ME 4343 HVAC Design Lecture 1 -

Report
The Impact of Occupancy Behavior
Patterns On the Energy Consumption in
Low-income Residential Buildings
Bing Dong1, Yifei Duan1, Rui Liu2, Taeg Nishimoto2
1
Building Performance and Diagnostics Group, Mechanical Engineering, the
University of Texas, San Antonio, TX, USA
2 College of Architecture, the University of Texas, San Antonio, TX, USA
ME 4343 HVAC Design
Introduction
• Large gaps between measured performance and simulated results
Source: NBI report 2008 Energy Performance of LEED For New Construction Buildings
Introduction
• Occupancy behavior (OB) has significant influence on
building energy use
Introduction
• People spend most of time at homes
100%
unemployed
employed
90 %
80 %
probability
70 %
60 %
50 %
40 %
30 %
20 %
10 %
0 %
12AM
3AM
6AM
9AM
12PM
3PM
6PM
9PM
Based on American time user survey data (ATUS)
12AM
Introduction
• Occupancy behavior is a key factor influencing building energy
consumption and indoor environment
Climate
Condition
Building
Energy
Consumption
Building Envelope
Building Systems
Occupancy
Presence
Occupancy
Behavior
Occupancy
Activities
Occupancy
Operation
UTSA Occupancy Test-beds
• “Three+1” project for Westside low income houses
• A collaborative project of UTSA the San Antonio Alternative Housing
Corporation, and the Texas Department of Housing and Community Affairs
• Honorable Mention for Research and Education in Residential
Construction, presented by City of San Antonio Green Building Awards,
2013
Introduction
AAC House
1,019sf
Container House
1,106sf
SIPs House
1,073sf
Stick House
1,000sf
Instrumentation
Nonintrusive Sensor Network
Temperature Sensor
Powerhouse Dynamics e-Monitor
Energy Consumption
Total Monthly Energy Consumption
12.00
April Energy (kWh/m2)
10.00
8.00
6.00
4.00
2.00
0.00
SIP
# of
Occupants
at homes
2
Stick
Conventional
4
AAC
4
Container
DOE
Benchmark
Model
2
3
Behavior 1: Thermostat Schedule
85
Temperature(F)
80
Stick
AAC
Container
SIP
DOE
Benchmark
75
70
65
60
MON
TUE
WED
THU
FRI
SAT
August 12 to August 19, 2013
All four houses thermostat schedule
SUN
Behavior 1: Thermostat Schedule
HVAC working status for 1 week
SIP house
AAC house
0.00 1.00 2.00 3.00 4.00 5.00 6.00 7.00 8.00 9.00 10.00 11.00 12.00 13.00 14.00 15.00 16.00 17.00 18.00 19.00 20.00 21.00 22.00 23.00 24.00
0.00 1.00 2.00 3.00 4.00 5.00 6.00 7.00 8.00 9.00 10.00 11.00 12.00 13.00 14.00 15.00 16.00 17.00 18.00 19.00 20.00 21.00 22.00 23.00 24.00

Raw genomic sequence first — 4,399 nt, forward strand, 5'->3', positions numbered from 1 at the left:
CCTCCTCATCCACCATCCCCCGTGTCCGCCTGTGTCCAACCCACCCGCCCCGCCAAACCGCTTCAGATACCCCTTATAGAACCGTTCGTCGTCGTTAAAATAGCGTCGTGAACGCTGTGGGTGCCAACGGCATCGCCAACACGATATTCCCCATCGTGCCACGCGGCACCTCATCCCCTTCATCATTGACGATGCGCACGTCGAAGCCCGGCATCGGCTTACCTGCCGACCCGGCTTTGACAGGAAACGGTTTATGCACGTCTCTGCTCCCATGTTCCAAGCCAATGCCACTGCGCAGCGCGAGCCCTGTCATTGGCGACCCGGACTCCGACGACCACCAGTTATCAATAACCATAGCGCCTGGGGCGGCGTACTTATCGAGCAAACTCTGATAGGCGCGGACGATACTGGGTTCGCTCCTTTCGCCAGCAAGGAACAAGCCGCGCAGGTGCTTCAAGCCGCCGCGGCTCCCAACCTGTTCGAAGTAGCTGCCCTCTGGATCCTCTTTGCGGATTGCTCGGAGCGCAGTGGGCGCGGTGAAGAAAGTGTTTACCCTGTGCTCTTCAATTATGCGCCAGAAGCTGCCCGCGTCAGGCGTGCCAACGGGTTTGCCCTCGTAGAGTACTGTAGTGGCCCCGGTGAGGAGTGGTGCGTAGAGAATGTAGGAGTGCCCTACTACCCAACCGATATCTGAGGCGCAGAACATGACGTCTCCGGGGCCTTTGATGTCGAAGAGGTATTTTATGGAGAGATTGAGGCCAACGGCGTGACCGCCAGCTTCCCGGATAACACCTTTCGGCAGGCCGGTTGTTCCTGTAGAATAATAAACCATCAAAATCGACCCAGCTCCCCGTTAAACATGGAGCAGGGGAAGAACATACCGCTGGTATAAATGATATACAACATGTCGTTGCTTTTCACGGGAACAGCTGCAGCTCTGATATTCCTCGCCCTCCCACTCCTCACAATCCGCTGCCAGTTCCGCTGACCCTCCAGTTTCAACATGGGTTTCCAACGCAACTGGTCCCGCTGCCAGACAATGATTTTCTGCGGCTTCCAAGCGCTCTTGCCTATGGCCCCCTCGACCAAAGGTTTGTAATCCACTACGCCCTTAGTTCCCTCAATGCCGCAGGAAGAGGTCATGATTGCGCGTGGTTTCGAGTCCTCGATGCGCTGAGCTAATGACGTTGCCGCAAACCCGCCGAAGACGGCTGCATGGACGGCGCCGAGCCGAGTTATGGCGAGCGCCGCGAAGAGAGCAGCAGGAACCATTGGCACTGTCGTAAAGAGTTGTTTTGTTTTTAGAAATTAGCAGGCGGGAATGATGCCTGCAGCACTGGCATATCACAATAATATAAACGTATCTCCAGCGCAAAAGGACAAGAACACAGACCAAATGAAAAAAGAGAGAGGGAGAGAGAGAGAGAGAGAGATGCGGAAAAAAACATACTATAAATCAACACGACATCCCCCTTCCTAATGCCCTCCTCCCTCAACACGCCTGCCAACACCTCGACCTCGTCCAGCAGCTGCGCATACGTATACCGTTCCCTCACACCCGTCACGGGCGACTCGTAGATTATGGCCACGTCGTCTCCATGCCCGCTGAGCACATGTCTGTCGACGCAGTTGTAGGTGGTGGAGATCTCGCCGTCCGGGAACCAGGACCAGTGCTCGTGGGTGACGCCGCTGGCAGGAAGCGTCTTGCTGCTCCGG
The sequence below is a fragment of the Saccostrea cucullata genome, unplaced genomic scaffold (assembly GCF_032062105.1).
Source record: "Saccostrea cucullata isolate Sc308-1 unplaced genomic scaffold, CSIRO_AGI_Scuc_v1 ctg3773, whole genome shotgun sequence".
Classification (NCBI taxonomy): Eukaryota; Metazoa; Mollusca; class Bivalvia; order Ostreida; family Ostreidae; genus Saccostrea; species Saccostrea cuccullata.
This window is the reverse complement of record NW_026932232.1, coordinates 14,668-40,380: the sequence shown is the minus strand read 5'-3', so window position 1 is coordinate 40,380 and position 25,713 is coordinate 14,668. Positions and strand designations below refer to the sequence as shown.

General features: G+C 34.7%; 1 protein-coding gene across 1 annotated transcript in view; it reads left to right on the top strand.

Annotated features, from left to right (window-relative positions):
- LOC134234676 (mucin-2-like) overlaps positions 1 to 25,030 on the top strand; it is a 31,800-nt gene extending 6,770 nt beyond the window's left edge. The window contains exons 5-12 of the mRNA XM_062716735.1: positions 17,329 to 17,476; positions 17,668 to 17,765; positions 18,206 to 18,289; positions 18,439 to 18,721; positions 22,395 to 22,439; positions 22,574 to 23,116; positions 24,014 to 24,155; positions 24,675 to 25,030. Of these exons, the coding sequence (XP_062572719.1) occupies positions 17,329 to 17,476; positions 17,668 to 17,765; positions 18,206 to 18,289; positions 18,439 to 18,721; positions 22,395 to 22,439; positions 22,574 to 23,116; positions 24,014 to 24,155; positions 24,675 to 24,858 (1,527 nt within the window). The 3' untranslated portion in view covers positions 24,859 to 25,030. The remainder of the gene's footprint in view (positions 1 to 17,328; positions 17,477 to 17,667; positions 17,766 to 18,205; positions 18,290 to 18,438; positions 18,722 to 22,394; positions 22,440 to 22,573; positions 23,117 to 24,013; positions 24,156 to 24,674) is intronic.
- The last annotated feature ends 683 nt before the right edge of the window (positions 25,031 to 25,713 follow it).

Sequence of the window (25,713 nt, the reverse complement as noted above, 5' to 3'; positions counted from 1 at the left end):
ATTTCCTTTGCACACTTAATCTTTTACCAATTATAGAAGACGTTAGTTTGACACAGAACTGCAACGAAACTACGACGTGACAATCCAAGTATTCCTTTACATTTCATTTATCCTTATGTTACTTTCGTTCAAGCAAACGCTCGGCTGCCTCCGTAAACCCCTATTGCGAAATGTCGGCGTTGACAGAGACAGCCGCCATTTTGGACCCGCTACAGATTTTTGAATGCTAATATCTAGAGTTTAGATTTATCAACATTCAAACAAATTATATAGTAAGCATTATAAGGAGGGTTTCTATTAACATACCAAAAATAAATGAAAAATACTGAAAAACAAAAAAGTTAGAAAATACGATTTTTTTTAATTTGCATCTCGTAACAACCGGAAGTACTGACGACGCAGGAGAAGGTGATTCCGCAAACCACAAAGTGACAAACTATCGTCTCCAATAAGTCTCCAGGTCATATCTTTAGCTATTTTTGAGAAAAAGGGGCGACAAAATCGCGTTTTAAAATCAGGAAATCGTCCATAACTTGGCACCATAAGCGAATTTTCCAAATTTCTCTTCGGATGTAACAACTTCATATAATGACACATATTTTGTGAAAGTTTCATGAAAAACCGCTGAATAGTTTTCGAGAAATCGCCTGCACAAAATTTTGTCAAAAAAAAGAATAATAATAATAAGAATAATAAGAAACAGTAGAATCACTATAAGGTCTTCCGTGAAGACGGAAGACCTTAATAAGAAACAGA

Mon
Mon
Tue
Tue
Wed
Wed
Thur
Thur
Fri
Fri
Sat
Sat
Sun
Sun
On
Off
Behavior 1: Thermostat Schedule
Energy Consumption of HVAC for 1 week(12/8-19/8)
800
sip
stick
Power(W)
Energy Consumption (kWh)
700
600
500
400
300
200
100
0
MON
TUE
WED
THU
FRI
SAT
SUN
Behavior 2: Usage of Major Appliances
Cooling
and
Heating
45%
Energy Consumption of Stick House for 5 months
Building Energy Data Book (2009)
Behavior 2: Usage of Major Appliances (Water Heater)
Energy Consumption of Water Heater for 1 week(12/8-19/8)
Energy Consumption
Power(W) (kWh)
2500
sip
stick
2000
1500
1000
500
0
MON
TUE
WED
THU
FRI
SAT
SUN
Behavior 2: Usage of Major Appliances (Water Heater)
Frequency of Water Heater Usage
25
23
20
16
17
15
10
5
0
SIP
SIP
Stick
Stick
ATUS
ATUS
Behavior 3: Occupancy Movement
Occupancy movement in SIP house
86
master bedroom
Living
Room
kitchen
85
84
Temperature(F)
83
82
81
80
79
78
77
76
MON
TUE
WED
THU
FRI
SAT
SUN
Temperature Profiles of living
room and master bedroom of
SIP house
Behavior 3: Occupancy Movement
100%
High
Probability
90 %
80 %
Probability
70 %
60 %
50 %
40 %
30 %
20 %
10 %
0 %
12AM
3AM
6AM
9AM
12PM
3PM
6PM
Living Room in SIP house
(aggregated one week data)
9PM
12AM
Behavior 3: Occupancy Movement
100%
90 %
80 %
Probability
70 %
60 %
50 %
40 %
30 %
20 %
10 %
0 %
12AM
3AM
6AM
9AM
12PM
3PM
6PM
Kitchen in SIP house
(aggregated one week data)
9PM
12AM
Integrate with Energy Models
2500
sip
stick
Power(W)
2000
1500
1000
500
0
MON
TUE
WED
THU
FRI
SAT
SUN
Appliances
100%
Energy Saving: 15%
Comfort time
Increase: 25%
90 %
80 %
Probability
70 %
60 %
50 %
40 %
30 %
20 %
10 %
0 %
12AM
3AM
6AM
9AM
12PM
3PM
6PM
9PM
12AM
Occupancy Movement
Patterns
New Thermostat
Schedule
Building Controls Virtual Test bed (LBNL)
Measured Energy and
Temperature Data
Conclusion and Future Work
• In this study, we present occupancy behavior and
energy usage patterns in four low income houses
• We also demonstrate possible energy savings based
on occupancy movement
• In future studies, we will:
– Develop statistical models to describe occupancy
behavior in buildings.
– Integrate with energy consumption patterns
IEA Annex 66
• IEA Annex 66 “Definition and Simulation of Occupant Behavior
in Buildings”. UTSA BPD group is task leader of subtask 1.
23 countries and regions
Acknowledgement

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